Winter is approaching. Holiday music is playing at my local coffeehouse, and the mornings feel crisp. With the change in time this past weekend, nightfall comes faster and my ability to run during daylight decreases.
If you work full time or go to school during daytime hours, you’ll not spend much of the approaching five months getting direct sunlight. This means your Vitamin D levels can drop.
But you need the Vitamin D, as evidenced by recent research. In a study published in the Society for Endocrinology, researchers found Vitamin D can improve your exercise performance.
In this study, researchers from Queen Margaret University in Edinburgh gave 13 healthy adults of all the same age and weight a vitamin D or a placebo once per day over a two weeks. Adults supplementing with vitamin D had lower blood pressure compared to those who took the placebo. In addition, a fitness test found that vitamin D group could cycle 4.7 miles in 20 minutes, compared to 3.2 miles at the start of the test. Despite cycling 30 percent farther in the same time, the group taking vitamin D supplements also showed lower signs of exertion.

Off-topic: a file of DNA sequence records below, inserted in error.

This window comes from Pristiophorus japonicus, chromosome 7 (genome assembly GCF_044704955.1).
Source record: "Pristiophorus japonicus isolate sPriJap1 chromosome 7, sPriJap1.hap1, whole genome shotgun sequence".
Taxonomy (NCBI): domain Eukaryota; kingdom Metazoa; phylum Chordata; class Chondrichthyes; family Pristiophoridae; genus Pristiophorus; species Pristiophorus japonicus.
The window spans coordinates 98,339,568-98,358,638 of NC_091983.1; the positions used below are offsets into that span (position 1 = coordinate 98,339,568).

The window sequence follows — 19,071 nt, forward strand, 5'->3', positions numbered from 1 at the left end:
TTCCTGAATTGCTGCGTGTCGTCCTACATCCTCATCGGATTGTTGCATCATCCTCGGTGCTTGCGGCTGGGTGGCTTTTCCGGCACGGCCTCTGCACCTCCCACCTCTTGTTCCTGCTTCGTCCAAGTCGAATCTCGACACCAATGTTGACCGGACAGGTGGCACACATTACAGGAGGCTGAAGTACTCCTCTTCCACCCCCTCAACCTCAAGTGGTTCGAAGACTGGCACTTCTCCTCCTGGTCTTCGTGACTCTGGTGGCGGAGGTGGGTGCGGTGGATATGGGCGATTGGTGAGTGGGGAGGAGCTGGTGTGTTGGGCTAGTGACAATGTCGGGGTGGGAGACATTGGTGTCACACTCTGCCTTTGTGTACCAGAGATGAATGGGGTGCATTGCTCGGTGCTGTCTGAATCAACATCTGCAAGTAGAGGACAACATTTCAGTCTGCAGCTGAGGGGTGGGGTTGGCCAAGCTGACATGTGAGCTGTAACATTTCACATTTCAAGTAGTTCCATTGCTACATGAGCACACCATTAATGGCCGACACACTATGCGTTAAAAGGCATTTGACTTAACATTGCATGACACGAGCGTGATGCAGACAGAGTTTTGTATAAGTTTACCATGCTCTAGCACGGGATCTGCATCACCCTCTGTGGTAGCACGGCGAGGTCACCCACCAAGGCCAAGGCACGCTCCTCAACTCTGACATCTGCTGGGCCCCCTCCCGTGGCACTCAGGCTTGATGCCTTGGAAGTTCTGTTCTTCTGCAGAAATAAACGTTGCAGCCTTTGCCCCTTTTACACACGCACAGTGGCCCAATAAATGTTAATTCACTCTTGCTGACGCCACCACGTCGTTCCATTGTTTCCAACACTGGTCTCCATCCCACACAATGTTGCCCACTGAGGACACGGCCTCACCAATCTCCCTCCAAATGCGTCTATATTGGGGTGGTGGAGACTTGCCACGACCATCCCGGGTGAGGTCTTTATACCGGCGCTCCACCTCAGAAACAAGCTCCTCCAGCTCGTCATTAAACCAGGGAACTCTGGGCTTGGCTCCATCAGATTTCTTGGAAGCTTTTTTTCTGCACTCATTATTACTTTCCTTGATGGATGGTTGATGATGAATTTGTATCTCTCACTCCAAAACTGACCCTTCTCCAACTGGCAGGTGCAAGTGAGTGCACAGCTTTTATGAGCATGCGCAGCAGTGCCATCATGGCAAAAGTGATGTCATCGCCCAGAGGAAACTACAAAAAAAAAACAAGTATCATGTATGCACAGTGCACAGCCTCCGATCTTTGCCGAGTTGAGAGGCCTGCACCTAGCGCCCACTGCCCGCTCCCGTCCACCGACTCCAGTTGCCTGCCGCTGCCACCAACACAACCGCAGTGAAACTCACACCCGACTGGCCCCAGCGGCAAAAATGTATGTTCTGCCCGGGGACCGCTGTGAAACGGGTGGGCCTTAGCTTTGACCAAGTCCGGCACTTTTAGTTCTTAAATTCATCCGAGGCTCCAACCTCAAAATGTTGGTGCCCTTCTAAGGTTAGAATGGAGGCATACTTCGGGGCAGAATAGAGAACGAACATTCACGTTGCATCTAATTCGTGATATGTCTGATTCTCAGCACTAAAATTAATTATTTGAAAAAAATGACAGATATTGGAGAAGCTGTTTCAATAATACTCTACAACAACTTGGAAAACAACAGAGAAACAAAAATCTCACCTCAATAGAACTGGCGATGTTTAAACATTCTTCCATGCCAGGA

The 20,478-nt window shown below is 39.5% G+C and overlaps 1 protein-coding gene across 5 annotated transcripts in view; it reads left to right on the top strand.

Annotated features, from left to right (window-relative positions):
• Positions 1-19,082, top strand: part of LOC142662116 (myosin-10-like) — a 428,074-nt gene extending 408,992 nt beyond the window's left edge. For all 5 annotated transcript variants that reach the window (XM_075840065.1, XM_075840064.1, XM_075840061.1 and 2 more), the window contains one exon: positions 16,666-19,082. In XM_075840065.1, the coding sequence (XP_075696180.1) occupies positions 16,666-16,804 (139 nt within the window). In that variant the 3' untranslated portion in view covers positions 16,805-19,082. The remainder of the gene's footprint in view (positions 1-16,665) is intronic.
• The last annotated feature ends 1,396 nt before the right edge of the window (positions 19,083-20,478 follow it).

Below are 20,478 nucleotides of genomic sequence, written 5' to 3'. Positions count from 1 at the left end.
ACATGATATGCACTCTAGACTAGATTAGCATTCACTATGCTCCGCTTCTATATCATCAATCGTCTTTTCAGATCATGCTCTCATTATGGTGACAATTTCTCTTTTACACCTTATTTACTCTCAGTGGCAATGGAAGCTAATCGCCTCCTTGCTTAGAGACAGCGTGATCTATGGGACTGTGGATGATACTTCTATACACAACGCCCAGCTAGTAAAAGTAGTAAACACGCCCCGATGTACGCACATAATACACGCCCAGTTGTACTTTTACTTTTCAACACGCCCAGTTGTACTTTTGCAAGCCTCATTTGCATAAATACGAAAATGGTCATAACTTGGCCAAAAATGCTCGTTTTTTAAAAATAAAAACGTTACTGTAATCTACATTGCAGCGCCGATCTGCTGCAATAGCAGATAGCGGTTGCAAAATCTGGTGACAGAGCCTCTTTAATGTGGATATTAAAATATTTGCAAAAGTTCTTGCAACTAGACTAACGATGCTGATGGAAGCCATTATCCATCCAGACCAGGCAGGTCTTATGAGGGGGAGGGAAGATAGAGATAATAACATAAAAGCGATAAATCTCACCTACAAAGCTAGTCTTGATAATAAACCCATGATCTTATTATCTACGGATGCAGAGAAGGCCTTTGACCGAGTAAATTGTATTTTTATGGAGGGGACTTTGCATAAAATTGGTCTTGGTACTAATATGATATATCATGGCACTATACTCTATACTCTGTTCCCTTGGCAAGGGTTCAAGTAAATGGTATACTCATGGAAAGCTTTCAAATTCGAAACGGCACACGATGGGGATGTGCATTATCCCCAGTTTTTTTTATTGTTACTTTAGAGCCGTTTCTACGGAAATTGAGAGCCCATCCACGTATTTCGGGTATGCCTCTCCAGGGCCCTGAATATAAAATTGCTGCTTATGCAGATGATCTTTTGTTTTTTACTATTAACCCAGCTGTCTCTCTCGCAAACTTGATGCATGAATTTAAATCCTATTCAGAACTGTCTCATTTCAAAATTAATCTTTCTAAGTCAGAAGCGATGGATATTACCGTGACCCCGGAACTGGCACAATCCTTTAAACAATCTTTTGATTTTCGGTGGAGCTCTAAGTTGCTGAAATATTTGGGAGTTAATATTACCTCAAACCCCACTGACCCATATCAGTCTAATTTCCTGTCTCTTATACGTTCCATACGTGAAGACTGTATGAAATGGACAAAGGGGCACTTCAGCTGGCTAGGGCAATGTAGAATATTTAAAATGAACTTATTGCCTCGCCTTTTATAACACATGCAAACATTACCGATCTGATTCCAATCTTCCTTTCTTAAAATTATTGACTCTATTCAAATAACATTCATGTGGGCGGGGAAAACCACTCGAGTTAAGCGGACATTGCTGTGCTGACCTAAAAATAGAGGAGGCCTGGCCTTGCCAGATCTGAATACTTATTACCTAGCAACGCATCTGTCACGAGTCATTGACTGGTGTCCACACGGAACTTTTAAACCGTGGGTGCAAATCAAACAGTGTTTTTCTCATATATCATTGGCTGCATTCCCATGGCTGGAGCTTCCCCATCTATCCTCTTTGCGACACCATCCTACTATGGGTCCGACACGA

“Our pilot study suggests that taking vitamin D supplements can improve fitness levels and lower cardiovascular risk factors such as blood pressure,” said Dr Raquel Revuelta Iniesta, co-author of the study. “Our next step is to perform a larger clinical trial for a longer period of time in both healthy individuals and large groups of athletes such as cyclists or long-distance runners.”
How can you get your Vitamin D?
-Take a supplement
-Look for milk with Vitamin D added
-Add fatty fish to your diet such as salmon, swordfish and tuna
-Drink orange juice fortified with Vitamin D.
-Add one egg to your diet everyday and include the yolk–that’s where the Vitamin D is found.